The German Federal Minister of the Interior, Hans-Peter Friedrich, has warned „that it is only a question of time until criminal gangs and terrorists have virtual bombs at their disposal“. While the term „virtual bomb“ is very vague by itself, the minister mentioned „malware“ as well. This is no surprise for security researchers. Malicious software has already been used for attacking companies. The infrastructure of whole countries has been attacked as well. Logic bombs have been used in the past, but they have never been used to wage warfare. They have been used for revenge by disgruntled employees or for blackmailing someone (as the ransomware malware also does). Tools like this are used for very specific purposes (such as espionage or targeted destruction), but never for an all-out assault. Even a (D)DoS often has a very specific purpose and is not that useful all by itself. In addition logic bombs lack the effects terrorists want to achieve: „The Internet is down!“ carries a lot less effect than dead bodies, blood and destruction.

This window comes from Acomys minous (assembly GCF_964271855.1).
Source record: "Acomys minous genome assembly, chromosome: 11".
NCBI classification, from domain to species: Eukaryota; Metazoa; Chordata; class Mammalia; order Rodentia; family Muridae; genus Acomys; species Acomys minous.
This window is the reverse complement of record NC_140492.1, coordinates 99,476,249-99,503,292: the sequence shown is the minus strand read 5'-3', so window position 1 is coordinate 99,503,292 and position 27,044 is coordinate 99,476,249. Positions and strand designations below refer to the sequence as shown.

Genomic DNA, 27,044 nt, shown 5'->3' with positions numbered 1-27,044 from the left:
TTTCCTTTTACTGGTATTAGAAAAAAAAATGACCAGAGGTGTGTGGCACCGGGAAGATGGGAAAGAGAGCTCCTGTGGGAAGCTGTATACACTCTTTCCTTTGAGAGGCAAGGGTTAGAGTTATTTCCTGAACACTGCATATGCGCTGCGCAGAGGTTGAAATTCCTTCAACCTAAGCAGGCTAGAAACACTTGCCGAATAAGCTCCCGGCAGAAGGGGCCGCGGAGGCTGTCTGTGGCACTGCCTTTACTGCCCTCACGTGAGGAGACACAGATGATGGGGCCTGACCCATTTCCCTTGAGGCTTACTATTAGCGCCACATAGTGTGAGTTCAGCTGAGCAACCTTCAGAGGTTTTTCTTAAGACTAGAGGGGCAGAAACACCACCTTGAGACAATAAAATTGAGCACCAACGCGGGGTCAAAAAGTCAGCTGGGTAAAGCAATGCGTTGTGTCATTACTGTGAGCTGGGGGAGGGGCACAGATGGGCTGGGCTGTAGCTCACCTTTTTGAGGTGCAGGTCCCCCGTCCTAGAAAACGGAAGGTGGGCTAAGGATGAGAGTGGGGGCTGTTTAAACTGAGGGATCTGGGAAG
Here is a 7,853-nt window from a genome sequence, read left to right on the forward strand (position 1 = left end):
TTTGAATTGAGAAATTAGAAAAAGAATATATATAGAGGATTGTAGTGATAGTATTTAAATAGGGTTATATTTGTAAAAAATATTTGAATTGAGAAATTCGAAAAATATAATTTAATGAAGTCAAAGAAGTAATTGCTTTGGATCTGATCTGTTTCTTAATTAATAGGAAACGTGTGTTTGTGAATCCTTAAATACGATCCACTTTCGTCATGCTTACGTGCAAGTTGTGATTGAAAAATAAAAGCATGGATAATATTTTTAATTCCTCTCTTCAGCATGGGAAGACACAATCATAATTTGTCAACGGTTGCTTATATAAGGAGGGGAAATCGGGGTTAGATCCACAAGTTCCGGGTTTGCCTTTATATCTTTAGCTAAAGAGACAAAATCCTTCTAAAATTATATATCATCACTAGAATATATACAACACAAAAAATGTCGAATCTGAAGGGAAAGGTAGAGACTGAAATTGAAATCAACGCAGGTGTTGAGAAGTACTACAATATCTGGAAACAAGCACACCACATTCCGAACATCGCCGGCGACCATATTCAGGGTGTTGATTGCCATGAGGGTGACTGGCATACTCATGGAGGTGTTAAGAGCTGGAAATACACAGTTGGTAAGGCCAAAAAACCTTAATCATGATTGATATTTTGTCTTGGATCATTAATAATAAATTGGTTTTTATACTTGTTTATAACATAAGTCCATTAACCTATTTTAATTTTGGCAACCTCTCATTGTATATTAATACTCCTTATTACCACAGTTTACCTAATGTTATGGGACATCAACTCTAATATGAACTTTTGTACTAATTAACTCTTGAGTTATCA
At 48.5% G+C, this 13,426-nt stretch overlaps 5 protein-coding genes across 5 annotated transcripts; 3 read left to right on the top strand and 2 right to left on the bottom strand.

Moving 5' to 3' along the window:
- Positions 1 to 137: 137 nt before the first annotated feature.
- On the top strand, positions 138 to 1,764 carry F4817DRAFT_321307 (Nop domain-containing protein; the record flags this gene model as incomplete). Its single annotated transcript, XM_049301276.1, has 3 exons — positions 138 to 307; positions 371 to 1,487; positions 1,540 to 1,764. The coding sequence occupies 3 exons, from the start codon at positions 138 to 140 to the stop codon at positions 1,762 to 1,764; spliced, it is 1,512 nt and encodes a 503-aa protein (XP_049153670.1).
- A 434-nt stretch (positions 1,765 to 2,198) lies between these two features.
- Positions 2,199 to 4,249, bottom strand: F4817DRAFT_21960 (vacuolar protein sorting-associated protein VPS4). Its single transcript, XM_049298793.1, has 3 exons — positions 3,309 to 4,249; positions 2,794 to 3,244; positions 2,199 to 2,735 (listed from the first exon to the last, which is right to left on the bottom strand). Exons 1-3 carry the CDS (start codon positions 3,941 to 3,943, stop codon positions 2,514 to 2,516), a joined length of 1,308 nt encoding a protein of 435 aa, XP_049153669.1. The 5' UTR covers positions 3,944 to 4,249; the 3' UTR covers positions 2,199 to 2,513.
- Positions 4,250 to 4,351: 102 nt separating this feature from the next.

So, where’s the threat then? Maybe the secondary effects of logic bombs can be amplified or aimed at specific parts of infrastructure which in turn causes the desired effects. The cancelled talk of Dillon Beresford, security researcher at NSS Labs, is a hint. After a review from ICS-CERT and Siemens the talk was removed from the schedule of TakedownCon, citing „serious consequences it may have to human lives and the world at large“. The content of Beresford’s talk was about SCADA vulnerabilities. SCADA systems are computer systems that monitor and control industrial processes, infrastructure, or facility processes. These systems have become an interesting target for security researchers and attackers alike since the new generations of SCADA controllers have learned to access networks. It comes as no surprise that once you put something on a network and make it accessible, then you have to address the security aspects of exposed systems. SCADA is only one example of components being „freshly on the Net“ or on networks.
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